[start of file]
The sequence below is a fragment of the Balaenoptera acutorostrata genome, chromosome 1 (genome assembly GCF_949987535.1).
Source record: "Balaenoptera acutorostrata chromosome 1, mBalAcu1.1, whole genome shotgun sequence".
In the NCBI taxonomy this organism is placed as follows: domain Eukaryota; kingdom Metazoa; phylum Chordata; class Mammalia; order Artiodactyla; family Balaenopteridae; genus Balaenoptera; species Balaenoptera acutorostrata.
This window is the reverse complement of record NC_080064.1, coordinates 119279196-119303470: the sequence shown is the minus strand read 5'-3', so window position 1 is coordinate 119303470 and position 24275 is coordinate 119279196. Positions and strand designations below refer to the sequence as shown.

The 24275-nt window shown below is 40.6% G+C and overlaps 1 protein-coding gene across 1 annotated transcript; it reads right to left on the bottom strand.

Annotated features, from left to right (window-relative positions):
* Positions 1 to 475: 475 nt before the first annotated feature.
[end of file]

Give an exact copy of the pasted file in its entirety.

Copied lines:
The sequence below is a fragment of the Balaenoptera acutorostrata genome, chromosome 1 (genome assembly GCF_949987535.1).
Source record: "Balaenoptera acutorostrata chromosome 1, mBalAcu1.1, whole genome shotgun sequence".
In the NCBI taxonomy this organism is placed as follows: domain Eukaryota; kingdom Metazoa; phylum Chordata; class Mammalia; order Artiodactyla; family Balaenopteridae; genus Balaenoptera; species Balaenoptera acutorostrata.
This window is the reverse complement of record NC_080064.1, coordinates 119279196-119303470: the sequence shown is the minus strand read 5'-3', so window position 1 is coordinate 119303470 and position 24275 is coordinate 119279196. Positions and strand designations below refer to the sequence as shown.

The 24275-nt window shown below is 40.6% G+C and overlaps 1 protein-coding gene across 1 annotated transcript; it reads right to left on the bottom strand.

Annotated features, from left to right (window-relative positions):
* Positions 1 to 475: 475 nt before the first annotated feature.